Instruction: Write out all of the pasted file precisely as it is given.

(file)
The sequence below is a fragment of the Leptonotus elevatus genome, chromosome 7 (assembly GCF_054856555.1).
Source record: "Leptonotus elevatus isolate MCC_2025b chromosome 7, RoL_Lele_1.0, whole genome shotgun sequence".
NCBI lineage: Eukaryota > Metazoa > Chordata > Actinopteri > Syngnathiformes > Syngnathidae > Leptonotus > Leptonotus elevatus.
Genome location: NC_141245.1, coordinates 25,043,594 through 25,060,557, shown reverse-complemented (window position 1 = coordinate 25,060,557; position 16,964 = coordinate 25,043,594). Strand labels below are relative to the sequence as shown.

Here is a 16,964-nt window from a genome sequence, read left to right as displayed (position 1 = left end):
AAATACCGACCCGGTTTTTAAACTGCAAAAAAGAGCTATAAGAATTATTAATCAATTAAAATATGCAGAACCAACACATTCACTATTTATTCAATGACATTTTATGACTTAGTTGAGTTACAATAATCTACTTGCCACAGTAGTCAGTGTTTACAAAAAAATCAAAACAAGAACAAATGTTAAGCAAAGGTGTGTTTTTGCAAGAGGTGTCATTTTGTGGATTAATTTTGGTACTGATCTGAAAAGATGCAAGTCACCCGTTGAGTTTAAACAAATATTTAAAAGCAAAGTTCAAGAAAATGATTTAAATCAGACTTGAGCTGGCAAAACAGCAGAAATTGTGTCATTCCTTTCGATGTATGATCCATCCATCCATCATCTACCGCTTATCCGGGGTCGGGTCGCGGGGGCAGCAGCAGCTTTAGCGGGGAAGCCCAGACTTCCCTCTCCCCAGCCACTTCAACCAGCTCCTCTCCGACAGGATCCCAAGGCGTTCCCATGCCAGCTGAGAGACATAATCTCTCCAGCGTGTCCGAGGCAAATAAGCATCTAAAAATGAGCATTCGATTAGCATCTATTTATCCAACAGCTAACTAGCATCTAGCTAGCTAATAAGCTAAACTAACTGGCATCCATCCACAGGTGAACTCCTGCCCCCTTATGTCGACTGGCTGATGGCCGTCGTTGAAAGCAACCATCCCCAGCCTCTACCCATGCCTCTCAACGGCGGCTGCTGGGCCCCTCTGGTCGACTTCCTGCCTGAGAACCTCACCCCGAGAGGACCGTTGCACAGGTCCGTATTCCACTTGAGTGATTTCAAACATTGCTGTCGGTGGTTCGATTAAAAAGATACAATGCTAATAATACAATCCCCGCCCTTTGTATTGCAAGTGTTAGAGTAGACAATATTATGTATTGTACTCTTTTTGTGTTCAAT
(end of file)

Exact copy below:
The sequence below is a fragment of the Leptonotus elevatus genome, chromosome 7 (assembly GCF_054856555.1).
Source record: "Leptonotus elevatus isolate MCC_2025b chromosome 7, RoL_Lele_1.0, whole genome shotgun sequence".
NCBI lineage: Eukaryota > Metazoa > Chordata > Actinopteri > Syngnathiformes > Syngnathidae > Leptonotus > Leptonotus elevatus.
Genome location: NC_141245.1, coordinates 25,043,594 through 25,060,557, shown reverse-complemented (window position 1 = coordinate 25,060,557; position 16,964 = coordinate 25,043,594). Strand labels below are relative to the sequence as shown.

Here is a 16,964-nt window from a genome sequence, read left to right as displayed (position 1 = left end):
AAATACCGACCCGGTTTTTAAACTGCAAAAAAGAGCTATAAGAATTATTAATCAATTAAAATATGCAGAACCAACACATTCACTATTTATTCAATGACATTTTATGACTTAGTTGAGTTACAATAATCTACTTGCCACAGTAGTCAGTGTTTACAAAAAAATCAAAACAAGAACAAATGTTAAGCAAAGGTGTGTTTTTGCAAGAGGTGTCATTTTGTGGATTAATTTTGGTACTGATCTGAAAAGATGCAAGTCACCCGTTGAGTTTAAACAAATATTTAAAAGCAAAGTTCAAGAAAATGATTTAAATCAGACTTGAGCTGGCAAAACAGCAGAAATTGTGTCATTCCTTTCGATGTATGATCCATCCATCCATCATCTACCGCTTATCCGGGGTCGGGTCGCGGGGGCAGCAGCAGCTTTAGCGGGGAAGCCCAGACTTCCCTCTCCCCAGCCACTTCAACCAGCTCCTCTCCGACAGGATCCCAAGGCGTTCCCATGCCAGCTGAGAGACATAATCTCTCCAGCGTGTCCGAGGCAAATAAGCATCTAAAAATGAGCATTCGATTAGCATCTATTTATCCAACAGCTAACTAGCATCTAGCTAGCTAATAAGCTAAACTAACTGGCATCCATCCACAGGTGAACTCCTGCCCCCTTATGTCGACTGGCTGATGGCCGTCGTTGAAAGCAACCATCCCCAGCCTCTACCCATGCCTCTCAACGGCGGCTGCTGGGCCCCTCTGGTCGACTTCCTGCCTGAGAACCTCACCCCGAGAGGACCGTTGCACAGGTCCGTATTCCACTTGAGTGATTTCAAACATTGCTGTCGGTGGTTCGATTAAAAAGATACAATGCTAATAATACAATCCCCGCCCTTTGTATTGCAAGTGTTAGAGTAGACAATATTATGTATTGTACTCTTTTTGTGTTCAAT